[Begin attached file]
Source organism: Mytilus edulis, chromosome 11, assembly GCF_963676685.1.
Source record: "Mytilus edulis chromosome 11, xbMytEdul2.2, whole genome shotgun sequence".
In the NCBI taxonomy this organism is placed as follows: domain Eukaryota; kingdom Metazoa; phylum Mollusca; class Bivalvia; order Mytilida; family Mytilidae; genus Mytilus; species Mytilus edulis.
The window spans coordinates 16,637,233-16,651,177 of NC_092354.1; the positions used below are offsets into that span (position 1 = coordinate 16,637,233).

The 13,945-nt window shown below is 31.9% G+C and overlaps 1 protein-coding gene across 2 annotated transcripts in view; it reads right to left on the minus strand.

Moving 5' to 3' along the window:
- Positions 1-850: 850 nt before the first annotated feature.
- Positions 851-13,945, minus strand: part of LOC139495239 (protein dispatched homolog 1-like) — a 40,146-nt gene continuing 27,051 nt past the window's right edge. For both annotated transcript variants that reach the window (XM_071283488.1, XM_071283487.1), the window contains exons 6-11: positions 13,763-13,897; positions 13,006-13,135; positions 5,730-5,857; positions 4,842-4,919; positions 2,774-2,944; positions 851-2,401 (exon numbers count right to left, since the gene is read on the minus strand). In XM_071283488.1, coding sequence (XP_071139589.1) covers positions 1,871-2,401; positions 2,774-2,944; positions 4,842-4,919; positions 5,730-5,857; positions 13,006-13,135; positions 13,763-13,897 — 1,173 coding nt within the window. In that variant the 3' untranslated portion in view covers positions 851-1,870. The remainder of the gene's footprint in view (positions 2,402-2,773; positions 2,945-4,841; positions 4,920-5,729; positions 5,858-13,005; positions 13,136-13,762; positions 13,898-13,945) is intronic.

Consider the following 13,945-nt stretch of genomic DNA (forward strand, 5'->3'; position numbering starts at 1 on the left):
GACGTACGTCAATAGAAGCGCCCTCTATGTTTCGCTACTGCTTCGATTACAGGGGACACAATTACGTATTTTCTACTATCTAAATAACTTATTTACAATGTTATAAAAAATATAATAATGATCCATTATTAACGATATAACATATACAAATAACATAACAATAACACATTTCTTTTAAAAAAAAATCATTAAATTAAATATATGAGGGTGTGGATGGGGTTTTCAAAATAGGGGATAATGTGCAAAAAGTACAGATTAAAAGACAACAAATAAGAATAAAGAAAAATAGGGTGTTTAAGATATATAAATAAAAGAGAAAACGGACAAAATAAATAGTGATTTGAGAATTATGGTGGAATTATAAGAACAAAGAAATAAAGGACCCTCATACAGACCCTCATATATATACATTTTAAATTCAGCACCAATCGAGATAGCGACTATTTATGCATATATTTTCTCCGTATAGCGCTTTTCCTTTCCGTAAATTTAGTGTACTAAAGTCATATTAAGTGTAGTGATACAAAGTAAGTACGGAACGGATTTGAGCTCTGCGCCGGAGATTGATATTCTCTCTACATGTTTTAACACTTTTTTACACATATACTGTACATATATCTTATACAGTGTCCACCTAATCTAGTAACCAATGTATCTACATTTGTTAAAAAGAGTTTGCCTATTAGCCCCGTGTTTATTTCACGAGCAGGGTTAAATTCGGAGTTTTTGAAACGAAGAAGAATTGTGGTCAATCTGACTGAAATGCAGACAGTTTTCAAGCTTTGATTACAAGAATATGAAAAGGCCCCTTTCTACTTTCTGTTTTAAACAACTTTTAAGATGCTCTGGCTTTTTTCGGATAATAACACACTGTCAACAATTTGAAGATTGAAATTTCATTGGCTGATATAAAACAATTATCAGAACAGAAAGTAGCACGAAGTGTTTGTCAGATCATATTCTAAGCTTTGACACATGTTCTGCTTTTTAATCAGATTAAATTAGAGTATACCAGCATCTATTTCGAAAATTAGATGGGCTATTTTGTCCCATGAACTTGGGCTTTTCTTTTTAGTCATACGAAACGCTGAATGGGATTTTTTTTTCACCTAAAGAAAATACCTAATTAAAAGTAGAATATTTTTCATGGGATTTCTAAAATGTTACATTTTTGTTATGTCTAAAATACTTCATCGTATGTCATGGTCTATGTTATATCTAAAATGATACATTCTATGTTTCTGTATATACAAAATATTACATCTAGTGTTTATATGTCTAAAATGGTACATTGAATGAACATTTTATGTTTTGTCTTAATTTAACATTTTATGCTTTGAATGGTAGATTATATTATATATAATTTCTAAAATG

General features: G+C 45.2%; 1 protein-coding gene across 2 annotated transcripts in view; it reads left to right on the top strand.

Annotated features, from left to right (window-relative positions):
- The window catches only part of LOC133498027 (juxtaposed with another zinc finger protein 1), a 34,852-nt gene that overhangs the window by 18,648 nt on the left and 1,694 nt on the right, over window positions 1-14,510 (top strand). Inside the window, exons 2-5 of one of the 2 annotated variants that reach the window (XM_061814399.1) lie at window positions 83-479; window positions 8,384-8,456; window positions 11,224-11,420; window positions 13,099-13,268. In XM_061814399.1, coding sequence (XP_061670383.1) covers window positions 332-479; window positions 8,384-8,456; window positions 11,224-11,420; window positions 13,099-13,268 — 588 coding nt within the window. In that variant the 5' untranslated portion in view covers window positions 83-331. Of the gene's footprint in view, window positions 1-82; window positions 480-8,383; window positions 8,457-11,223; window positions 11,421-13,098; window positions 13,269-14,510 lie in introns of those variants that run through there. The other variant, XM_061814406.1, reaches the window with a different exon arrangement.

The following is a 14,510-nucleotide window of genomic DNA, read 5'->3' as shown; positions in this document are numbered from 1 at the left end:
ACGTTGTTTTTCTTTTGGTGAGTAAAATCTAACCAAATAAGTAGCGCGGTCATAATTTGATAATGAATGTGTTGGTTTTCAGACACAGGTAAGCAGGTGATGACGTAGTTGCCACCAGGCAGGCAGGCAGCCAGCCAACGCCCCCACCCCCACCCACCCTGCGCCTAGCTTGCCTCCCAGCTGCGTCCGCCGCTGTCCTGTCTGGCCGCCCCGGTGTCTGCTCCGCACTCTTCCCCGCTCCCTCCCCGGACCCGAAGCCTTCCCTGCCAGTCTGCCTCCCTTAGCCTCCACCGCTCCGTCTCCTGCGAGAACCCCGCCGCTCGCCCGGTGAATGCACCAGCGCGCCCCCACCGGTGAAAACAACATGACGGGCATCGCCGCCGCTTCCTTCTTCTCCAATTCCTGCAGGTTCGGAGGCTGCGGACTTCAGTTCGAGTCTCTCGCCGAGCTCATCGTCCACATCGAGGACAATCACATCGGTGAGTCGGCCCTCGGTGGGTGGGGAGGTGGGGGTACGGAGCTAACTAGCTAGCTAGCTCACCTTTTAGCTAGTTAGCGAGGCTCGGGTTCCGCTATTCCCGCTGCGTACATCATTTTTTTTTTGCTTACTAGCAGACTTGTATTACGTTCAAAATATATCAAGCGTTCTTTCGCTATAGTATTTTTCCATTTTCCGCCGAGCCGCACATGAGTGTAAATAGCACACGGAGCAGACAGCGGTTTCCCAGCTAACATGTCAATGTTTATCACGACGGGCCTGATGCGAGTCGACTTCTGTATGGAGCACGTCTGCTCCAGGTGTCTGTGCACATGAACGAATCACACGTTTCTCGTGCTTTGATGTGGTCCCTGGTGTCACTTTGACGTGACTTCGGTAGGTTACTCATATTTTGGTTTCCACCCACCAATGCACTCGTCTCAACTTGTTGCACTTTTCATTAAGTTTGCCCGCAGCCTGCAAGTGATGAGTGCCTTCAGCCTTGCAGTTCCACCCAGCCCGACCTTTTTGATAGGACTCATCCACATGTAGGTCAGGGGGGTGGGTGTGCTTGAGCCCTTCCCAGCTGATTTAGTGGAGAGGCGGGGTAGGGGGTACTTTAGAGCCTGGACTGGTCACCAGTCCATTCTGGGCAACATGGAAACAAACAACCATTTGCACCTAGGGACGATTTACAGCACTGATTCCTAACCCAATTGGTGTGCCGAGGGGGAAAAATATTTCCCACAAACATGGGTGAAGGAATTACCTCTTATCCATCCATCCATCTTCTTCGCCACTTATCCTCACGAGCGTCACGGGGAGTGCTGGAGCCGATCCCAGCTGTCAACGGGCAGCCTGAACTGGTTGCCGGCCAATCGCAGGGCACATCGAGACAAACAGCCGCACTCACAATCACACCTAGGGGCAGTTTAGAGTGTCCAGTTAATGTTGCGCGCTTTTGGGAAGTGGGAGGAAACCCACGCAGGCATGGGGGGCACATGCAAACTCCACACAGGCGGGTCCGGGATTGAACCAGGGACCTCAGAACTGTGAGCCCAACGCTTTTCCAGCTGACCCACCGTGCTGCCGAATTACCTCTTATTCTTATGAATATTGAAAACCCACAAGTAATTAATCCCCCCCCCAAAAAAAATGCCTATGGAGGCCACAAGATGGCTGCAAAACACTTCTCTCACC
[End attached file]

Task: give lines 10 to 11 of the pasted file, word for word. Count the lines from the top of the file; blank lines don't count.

GACGTACGTCAATAGAAGCGCCCTCTATGTTTCGCTACTGCTTCGATTACAGGGGACACAATTACGTATTTTCTACTATCTAAATAACTTATTTACAATGTTATAAAAAATATAATAATGATCCATTATTAACGATATAACATATACAAATAACATAACAATAACACATTTCTTTTAAAAAAAAATCATTAAATTAAATATATGAGGGTGTGGATGGGGTTTTCAAAATAGGGGATAATGTGCAAAAAGTACAGATTAAAAGACAACAAATAAGAATAAAGAAAAATAGGGTGTTTAAGATATATAAATAAAAGAGAAAACGGACAAAATAAATAGTGATTTGAGAATTATGGTGGAATTATAAGAACAAAGAAATAAAGGACCCTCATACAGACCCTCATATATATACATTTTAAATTCAGCACCAATCGAGATAGCGACTATTTATGCATATATTTTCTCCGTATAGCGCTTTTCCTTTCCGTAAATTTAGTGTACTAAAGTCATATTAAGTGTAGTGATACAAAGTAAGTACGGAACGGATTTGAGCTCTGCGCCGGAGATTGATATTCTCTCTACATGTTTTAACACTTTTTTACACATATACTGTACATATATCTTATACAGTGTCCACCTAATCTAGTAACCAATGTATCTACATTTGTTAAAAAGAGTTTGCCTATTAGCCCCGTGTTTATTTCACGAGCAGGGTTAAATTCGGAGTTTTTGAAACGAAGAAGAATTGTGGTCAATCTGACTGAAATGCAGACAGTTTTCAAGCTTTGATTACAAGAATATGAAAAGGCCCCTTTCTACTTTCTGTTTTAAACAACTTTTAAGATGCTCTGGCTTTTTTCGGATAATAACACACTGTCAACAATTTGAAGATTGAAATTTCATTGGCTGATATAAAACAATTATCAGAACAGAAAGTAGCACGAAGTGTTTGTCAGATCATATTCTAAGCTTTGACACATGTTCTGCTTTTTAATCAGATTAAATTAGAGTATACCAGCATCTATTTCGAAAATTAGATGGGCTATTTTGTCCCATGAACTTGGGCTTTTCTTTTTAGTCATACGAAACGCTGAATGGGATTTTTTTTTCACCTAAAGAAAATACCTAATTAAAAGTAGAATATTTTTCATGGGATTTCTAAAATGTTACATTTTTGTTATGTCTAAAATACTTCATCGTATGTCATGGTCTATGTTATATCTAAAATGATACATTCTATGTTTCTGTATATACAAAATATTACATCTAGTGTTTATATGTCTAAAATGGTACATTGAATGAACATTTTATGTTTTGTCTTAATTTAACATTTTATGCTTTGAATGGTAGATTATATTATATATAATTTCTAAAATG

General features: G+C 45.2%; 1 protein-coding gene across 2 annotated transcripts in view; it reads left to right on the top strand.